Dr. Richard Bruno theorizes that CFS/ME/fibromyalgia and post-polio are the same condition. It has been known for decades that polio and myalgic encephalomyelitis traveled in side-by-side epidemics, and that those affected with ME were later found to be immune to polio. He observes, "If you had paralysis or muscle weakness, you certainly did have myelitis, an inflammation of the motor neurons in the spinal cord."
While Dr. Bruno admitted to me that it’s unlikely that those of us born after the polio vaccine became available in the mid-1950s had "polio", the fact is that the vaccine only protects against a few of the worst strains; it is possible that the virus that we had was one of the milder variants not covered by the vaccine. Of course, since polio had been eradicated in the US three decades earlier, no one ever thought to test me for polio, so we don’t know what virus I had ... only what viruses I tested negative for. (He theorizes that when polio was conquered, it left a vacuum which was filled by another enterovirus; CFS researchers have found an enterovirus.)
While, obviously, I would recommend that the first book a new CFS patient reads is a CFS-specific book (and I put David Bell’s "Doctor’s Guide" at the top of that list; I recommend Devin Starlanyl’s books for a fibromyalgia primer), if you’ve read all the other literature and are looking for another viewpoint, Dr. Bruno’s "The Polio Paradox: What you need to know" is intriguing reading.
I come at this book from two perspectives: at about the time that I developed CFS, a friend was diagnosed with post-polio in arm muscles overused in propelling her wheelchair. The muscle weakness she describes in post-polio sounds a lot like what I describe in CFS; her medical experts nodded sagely and explained, mine told me what I was describing was "impossible". How can the same symptom be both "expected" and "impossible"?! Dr. Bruno recommends discarding the old "use it or lose it" philosophy and learn to "conserve to preserve." This has worked for me; I spent much of my career doing production typing – 100 pages a day – and then came home to do a couple hours of needlework, so, like my friend, it was my arm muscles that were overused. When I followed her doctors’ advice about setting limits on how much I used my hands/arms, it stopped the problems of ever-increasing weakness and late-day muscle failure.
Dr. Bruno describes PPS patients as "having new symptoms: overwhelming fatigue, muscle weakness, muscle and joint pain, sleep disorders, heightened sensitivity to anesthesia, cold and pain, and difficulty swallowing and breathing" and "brain fatigue", including word-finding difficulty. Sound familiar?
Molly, a patient, asks "Have you ever been so exhausted that eating a meal, let alone cooking it, simply wasn’t possible?" I see every CFS patient out there nodding in recognition, and every non-patient in total disbelief. That may be the best explanation of why calling what we have "fatigue" is the understatement of the millennium. But Dr. Bruno warns against taking pep pills; instead, for your own good, heed your body’s demand to rest.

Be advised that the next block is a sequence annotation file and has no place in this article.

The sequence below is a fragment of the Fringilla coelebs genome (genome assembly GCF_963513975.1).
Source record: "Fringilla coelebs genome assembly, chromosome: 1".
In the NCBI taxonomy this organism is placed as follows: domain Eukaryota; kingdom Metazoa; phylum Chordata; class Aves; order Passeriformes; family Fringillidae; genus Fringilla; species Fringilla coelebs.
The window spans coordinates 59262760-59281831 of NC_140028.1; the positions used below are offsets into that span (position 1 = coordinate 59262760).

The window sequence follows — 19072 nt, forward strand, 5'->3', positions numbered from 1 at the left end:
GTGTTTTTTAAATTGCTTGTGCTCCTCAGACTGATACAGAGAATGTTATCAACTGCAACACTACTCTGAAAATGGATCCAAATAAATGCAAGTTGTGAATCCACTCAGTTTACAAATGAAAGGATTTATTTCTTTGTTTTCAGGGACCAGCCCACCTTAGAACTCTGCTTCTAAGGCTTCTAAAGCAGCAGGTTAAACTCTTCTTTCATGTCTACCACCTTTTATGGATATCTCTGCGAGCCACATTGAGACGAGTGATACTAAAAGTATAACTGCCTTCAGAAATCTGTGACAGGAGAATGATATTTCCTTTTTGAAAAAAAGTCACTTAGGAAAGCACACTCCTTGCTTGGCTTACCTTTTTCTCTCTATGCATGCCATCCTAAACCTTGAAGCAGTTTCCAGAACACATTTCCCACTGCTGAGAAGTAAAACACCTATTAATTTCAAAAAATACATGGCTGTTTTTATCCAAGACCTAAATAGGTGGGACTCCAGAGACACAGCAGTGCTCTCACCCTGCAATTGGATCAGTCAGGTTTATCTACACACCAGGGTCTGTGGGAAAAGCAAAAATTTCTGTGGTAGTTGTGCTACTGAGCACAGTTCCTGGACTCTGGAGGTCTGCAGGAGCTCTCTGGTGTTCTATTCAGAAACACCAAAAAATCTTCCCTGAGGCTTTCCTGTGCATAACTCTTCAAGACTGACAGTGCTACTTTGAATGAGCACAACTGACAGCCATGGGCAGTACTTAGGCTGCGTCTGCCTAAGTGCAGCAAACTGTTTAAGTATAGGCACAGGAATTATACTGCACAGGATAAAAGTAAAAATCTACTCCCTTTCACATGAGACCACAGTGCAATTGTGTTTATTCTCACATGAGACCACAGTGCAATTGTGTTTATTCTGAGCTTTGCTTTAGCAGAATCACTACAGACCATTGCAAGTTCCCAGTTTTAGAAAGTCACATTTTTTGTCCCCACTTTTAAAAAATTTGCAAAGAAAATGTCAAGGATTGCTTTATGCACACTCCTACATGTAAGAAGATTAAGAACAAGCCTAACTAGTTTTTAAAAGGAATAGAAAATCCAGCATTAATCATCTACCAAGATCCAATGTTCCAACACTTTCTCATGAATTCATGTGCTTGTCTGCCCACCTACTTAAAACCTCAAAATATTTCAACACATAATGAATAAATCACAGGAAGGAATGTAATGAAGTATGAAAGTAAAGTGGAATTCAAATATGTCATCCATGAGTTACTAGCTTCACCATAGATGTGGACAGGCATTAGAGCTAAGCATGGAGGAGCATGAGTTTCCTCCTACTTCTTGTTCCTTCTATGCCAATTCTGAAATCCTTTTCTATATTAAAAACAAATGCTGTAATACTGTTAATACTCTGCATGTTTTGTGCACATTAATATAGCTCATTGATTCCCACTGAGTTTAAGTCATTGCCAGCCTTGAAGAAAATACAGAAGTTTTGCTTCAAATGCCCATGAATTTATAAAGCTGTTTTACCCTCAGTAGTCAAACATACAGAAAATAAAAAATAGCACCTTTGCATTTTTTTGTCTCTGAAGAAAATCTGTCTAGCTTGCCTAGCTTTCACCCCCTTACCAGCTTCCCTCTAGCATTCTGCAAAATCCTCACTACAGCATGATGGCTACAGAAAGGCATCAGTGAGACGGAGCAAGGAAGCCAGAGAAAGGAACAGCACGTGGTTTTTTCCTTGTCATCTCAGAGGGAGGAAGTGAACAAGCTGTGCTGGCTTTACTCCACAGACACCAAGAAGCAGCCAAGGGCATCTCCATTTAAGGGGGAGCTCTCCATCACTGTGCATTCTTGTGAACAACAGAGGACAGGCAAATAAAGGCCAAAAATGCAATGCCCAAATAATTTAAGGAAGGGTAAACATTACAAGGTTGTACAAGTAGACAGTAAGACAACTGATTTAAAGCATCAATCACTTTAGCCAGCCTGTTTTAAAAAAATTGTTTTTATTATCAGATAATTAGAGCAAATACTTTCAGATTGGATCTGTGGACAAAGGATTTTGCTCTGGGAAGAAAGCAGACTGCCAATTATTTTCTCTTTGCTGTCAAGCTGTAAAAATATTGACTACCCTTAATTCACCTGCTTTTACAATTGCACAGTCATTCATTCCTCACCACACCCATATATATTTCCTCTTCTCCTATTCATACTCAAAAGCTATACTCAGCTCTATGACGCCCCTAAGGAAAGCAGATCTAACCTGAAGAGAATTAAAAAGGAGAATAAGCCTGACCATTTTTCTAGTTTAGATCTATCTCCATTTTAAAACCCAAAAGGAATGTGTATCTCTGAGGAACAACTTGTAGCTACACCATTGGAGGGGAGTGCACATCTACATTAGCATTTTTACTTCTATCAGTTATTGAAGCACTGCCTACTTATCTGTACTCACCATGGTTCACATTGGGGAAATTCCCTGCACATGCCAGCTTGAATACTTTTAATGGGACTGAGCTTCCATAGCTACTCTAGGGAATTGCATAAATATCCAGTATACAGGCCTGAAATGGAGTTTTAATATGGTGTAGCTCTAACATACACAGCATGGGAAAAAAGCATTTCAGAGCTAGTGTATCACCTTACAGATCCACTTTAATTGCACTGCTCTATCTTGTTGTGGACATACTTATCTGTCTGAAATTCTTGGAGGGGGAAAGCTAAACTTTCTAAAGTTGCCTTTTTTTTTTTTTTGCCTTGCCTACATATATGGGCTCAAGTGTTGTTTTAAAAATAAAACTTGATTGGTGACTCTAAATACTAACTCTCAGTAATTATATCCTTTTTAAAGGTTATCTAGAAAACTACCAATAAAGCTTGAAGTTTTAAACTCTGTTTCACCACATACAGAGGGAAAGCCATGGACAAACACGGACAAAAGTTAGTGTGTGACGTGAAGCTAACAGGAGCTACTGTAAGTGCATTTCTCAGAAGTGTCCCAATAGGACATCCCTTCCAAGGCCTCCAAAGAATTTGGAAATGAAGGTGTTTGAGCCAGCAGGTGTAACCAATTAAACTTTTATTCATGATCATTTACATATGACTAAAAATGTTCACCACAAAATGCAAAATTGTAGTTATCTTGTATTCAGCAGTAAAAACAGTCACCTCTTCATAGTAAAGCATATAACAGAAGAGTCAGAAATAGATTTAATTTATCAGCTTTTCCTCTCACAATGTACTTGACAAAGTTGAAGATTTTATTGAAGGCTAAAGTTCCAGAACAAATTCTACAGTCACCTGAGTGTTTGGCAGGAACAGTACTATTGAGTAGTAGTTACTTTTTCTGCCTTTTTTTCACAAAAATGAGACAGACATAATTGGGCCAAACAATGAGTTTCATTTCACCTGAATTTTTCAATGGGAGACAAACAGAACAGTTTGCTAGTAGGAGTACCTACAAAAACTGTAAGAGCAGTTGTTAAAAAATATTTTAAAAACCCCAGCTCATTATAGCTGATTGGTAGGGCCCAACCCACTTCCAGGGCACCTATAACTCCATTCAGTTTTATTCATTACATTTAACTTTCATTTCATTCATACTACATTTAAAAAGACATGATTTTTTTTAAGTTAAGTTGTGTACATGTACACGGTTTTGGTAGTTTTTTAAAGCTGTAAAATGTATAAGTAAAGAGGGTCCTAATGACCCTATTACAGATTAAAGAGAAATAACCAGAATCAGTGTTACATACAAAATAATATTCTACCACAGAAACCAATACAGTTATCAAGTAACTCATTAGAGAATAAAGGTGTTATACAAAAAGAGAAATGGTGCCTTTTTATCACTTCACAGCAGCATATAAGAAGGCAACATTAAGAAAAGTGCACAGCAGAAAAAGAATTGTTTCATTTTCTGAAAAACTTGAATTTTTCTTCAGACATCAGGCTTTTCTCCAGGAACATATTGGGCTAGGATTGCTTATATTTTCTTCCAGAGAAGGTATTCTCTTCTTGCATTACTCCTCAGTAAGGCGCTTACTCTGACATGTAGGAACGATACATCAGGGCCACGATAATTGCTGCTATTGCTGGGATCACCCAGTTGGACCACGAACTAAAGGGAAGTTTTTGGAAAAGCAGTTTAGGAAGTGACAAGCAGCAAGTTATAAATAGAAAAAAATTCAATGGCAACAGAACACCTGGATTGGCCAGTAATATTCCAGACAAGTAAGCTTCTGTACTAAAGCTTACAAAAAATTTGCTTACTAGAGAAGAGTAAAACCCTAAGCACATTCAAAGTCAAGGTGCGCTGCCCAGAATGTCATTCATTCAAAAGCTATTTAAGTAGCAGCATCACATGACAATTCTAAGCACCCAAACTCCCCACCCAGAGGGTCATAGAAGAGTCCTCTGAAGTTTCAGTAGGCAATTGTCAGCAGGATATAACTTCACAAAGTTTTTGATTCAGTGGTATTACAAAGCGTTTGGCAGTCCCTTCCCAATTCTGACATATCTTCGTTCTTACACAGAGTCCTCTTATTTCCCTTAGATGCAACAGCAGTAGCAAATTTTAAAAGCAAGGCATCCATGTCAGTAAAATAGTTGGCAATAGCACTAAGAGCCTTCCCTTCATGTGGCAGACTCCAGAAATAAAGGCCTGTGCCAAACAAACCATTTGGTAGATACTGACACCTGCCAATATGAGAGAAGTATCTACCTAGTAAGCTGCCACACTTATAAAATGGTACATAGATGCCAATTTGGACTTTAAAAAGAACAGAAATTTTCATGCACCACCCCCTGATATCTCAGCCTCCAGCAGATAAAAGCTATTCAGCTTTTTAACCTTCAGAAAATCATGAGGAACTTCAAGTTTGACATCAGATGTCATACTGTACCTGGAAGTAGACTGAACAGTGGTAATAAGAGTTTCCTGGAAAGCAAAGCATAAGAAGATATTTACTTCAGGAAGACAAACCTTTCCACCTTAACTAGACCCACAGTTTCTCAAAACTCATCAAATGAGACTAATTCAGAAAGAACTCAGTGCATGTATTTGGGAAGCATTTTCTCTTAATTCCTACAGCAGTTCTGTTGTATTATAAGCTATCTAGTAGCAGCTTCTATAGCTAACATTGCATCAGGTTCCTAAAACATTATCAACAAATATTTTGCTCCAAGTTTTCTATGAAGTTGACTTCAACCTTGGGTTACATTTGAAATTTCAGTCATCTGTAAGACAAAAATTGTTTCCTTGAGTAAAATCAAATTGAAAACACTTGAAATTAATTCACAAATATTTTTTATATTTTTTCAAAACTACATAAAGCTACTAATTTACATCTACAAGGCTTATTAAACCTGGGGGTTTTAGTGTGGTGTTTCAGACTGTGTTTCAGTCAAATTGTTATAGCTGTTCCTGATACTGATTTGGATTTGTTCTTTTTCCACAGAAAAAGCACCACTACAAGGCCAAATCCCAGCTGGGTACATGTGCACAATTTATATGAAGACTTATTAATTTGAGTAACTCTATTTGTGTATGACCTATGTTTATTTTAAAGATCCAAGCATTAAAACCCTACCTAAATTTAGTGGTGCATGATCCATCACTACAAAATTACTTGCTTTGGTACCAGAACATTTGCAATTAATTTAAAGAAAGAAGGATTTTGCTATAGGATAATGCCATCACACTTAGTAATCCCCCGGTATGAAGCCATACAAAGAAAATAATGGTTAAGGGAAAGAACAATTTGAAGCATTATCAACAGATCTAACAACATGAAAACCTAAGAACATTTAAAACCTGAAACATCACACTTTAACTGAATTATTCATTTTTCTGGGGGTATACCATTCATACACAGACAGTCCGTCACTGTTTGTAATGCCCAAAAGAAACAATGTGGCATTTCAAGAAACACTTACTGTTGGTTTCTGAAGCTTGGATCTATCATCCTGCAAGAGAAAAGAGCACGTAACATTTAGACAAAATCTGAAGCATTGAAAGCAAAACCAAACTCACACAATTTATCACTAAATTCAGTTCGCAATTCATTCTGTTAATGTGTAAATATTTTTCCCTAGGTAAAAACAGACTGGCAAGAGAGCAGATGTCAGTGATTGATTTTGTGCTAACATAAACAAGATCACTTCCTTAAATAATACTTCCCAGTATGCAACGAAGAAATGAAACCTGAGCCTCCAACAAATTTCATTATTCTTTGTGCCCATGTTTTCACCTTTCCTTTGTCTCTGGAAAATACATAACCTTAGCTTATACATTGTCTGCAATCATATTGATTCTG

Dr. Bruno was training in Columbia University’s Department of Rehabilitation Medicine, studying disorders of the autonomic nervous system when he dealt with a polio patient whose bad arm was always colder than his good arm. Intrigued, Dr. Bruno started researching further.
In his investigations, Dr. Bruno came on some startling information – the plan to award Disability benefits for post-polio was "shelved in favor of benefits for those with AIDS. Disability should not be an either-or proposition" and that the patients "reported 50% more Type A behavior on average than did nondisabled individuals." Three British researchers concluded that "highly motivated patients who pushed themselves beyond the competence of their damaged bodies were most likely to develop late-onset problems."
He observes that for most patients "it’s more important to appear normal ... to protect themselves from criticism and failure than it is to ... care for themselves." Just what some people have suggested about CFS: that it occurs in Type A people who cannot and will not stay home until they are completely recovered from the virus; I went back to work the day after I first sat up for an hour propped up with pillows. I pushed myself (I still do) to my limits (and sometimes beyond) because that’s the type of person I am, and I paid the price in the long run, and now take criticism for not pushing even further past my limits in order to continue to appear normal.
Pathologist David Bodian observes that the non-paralytic forms "may be associated with severe neuron damage in the spinalcord. [And] some with non-paralytic poliomyelitis do not have any damage in the spinal cord but have characteristic damage in the brain. ... [The virus] is capable of producing an encephalitis, with or without symptoms." Again, similarities with CFS. The Type II virus (documented in the 1948 Iceland outbreak of what is thought to be CFS, as well as by Dr. Sabin in Cleveland the year before) is least likely to cause paralysis but seems to damage the brain stem just above the spinal cord, while preventing infection by the high-virulence Type I virus. Coxsackie virus, which has been found in CFS patients, "can cause damage to the brain and spinal cord that is identical to polio." Dr. Bruno comments on viral proliferation in the throat; I often have throat problems just before I relapse. The evidence for the CFS/polio connection keeps mounting.